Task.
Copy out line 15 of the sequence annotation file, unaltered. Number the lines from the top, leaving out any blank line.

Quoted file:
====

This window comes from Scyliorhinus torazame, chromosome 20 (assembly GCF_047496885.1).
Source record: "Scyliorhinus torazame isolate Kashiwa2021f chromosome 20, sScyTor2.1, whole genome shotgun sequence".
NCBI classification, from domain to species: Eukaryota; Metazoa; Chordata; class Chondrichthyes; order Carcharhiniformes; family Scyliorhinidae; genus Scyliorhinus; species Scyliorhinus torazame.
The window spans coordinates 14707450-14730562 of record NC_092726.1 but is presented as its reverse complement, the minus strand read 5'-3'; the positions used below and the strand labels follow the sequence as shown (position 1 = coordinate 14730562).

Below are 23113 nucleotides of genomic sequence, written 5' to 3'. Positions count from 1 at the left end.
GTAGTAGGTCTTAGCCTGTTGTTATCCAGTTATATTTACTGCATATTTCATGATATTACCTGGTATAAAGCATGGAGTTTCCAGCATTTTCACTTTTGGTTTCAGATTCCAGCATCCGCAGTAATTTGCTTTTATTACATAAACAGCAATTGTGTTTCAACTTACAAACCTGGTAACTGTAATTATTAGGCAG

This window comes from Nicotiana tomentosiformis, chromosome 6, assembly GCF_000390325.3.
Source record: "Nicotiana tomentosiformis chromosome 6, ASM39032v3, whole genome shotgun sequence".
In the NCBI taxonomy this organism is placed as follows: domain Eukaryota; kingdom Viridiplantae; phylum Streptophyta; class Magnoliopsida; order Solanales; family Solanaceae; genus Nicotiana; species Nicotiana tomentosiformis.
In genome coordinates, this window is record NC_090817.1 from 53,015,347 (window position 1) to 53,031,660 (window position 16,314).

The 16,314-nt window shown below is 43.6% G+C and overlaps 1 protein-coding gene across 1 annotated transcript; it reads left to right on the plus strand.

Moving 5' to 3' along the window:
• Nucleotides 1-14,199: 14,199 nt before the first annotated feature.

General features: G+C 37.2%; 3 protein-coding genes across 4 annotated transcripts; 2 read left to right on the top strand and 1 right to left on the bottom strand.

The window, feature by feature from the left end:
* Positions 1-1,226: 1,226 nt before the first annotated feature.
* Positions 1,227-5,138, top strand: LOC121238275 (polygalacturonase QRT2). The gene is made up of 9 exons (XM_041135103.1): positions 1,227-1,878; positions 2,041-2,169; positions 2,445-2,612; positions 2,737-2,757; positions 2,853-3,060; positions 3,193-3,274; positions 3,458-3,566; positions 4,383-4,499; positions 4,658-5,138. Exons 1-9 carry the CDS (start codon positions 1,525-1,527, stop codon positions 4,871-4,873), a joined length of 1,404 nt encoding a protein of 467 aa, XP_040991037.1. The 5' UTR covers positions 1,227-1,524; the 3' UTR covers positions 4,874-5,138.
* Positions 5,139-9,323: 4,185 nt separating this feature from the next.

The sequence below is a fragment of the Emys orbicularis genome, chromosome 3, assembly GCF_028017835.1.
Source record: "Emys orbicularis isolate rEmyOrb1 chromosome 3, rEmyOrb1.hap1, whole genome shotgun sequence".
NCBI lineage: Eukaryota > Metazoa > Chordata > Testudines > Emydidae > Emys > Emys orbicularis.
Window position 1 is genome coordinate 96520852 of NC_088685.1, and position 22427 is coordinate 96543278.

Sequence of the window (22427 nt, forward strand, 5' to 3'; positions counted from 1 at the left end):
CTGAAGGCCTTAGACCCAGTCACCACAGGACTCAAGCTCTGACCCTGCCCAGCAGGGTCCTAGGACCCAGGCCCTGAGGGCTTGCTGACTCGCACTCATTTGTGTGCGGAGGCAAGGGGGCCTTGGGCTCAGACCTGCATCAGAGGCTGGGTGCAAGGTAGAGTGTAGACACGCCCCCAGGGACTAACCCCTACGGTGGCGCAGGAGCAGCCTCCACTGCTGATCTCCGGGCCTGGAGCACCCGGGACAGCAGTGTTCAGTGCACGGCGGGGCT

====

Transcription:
The window, feature by feature from the left end: